Reasons Behind Cats Marking Their Territory


Unneutered male cats do most urine-marking. They spray to advertise their reproductive availability and to claim territory. Think of urine as a cat calling card that contains information about its depositor. When a cat smells the urine of another, it likely knows that individual’s sex, health status, mating status, what it recently ate, where it’s been and more.

Spayed and neutered cats can also urine-mark, but usually only under certain circumstances. Often the cat is feeling stressed or threatened, perhaps by the presence of a new cat, dog or person in the house (e.g., a new baby), or even a cat outdoors that might also be making its mark in the garden.

It’s important that you first make sure that your adult female cat is indeed urine-marking and not suffering from a health or litter box issue. According to the ASPCA, urine marks usually are made on a vertical surface, have less volume than typical bathroom movements, and smell quite pungent. The odors come from chemicals that communicate all of that previously mentioned information in the cat calling card.

If you have ruled out other causes and are certain that your cat is urine-marking, the ASPCA offers the following tips:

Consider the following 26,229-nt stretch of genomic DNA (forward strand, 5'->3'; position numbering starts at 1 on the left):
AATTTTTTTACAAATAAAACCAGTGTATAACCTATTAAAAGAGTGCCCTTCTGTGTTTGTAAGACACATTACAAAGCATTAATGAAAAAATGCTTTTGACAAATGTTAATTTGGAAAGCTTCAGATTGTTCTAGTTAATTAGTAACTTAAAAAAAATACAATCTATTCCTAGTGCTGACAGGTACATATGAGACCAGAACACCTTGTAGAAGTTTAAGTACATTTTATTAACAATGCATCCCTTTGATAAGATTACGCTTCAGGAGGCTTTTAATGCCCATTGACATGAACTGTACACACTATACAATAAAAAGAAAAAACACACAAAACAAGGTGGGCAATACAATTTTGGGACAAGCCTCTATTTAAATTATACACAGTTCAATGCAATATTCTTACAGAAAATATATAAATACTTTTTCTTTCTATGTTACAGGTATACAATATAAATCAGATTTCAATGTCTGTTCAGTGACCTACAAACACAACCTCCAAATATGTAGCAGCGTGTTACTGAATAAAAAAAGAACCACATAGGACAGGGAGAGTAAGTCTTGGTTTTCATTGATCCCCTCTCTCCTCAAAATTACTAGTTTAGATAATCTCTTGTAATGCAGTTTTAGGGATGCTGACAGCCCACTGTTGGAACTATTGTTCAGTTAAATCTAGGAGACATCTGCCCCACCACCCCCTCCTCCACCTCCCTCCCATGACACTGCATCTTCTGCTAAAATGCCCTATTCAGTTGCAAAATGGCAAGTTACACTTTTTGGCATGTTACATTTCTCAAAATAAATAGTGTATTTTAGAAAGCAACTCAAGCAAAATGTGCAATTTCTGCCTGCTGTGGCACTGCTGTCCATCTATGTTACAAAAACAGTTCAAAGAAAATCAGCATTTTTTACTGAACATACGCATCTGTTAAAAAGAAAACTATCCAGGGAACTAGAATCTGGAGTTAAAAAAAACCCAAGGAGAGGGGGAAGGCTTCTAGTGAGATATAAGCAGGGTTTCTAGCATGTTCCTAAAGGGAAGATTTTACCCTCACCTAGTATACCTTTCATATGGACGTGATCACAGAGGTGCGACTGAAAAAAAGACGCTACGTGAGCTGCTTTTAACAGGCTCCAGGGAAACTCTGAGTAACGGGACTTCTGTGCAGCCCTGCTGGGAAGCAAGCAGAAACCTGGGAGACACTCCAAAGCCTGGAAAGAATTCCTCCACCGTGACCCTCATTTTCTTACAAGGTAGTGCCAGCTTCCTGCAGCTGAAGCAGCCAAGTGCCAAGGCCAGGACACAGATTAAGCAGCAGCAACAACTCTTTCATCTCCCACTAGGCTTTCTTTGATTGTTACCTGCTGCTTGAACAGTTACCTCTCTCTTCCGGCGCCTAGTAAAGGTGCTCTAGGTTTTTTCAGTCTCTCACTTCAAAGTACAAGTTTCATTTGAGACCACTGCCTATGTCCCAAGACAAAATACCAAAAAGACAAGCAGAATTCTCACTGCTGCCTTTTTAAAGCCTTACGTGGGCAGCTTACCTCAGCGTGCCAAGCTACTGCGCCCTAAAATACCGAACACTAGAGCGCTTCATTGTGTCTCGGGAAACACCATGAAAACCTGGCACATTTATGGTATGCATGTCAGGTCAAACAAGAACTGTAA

• Close windows, blinds and doors when possible to prevent your cat from seeing outdoor cats.
  • If you have more than one cat, make sure that each cat has its own easily accessible litter box.
  • Scoop the litter at least once a day — ideally more.
  • Cats need their own space, so provide multiple perching areas, beds and hangouts for your pets.
  • Clean accidents with an enzyme-based product that neutralizes odors.
  • If another person or pet might be causing your cat stress, consider how to best address that issue. If your cat is urine-marking out of stress, she might suffer from other stress-related health problems in future.
  • Try using a synthetic cat pheromone, such as Feliway, to discourage marking in certain areas.
  • As a last resort, consider using medications to alleviate your cat’s stress and related behaviors.

A clean bill of health always helps, so schedule a veterinary appointment to make sure that some underlying medical issue isn’t affecting your cat.

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From the Writers at The Daily Cat

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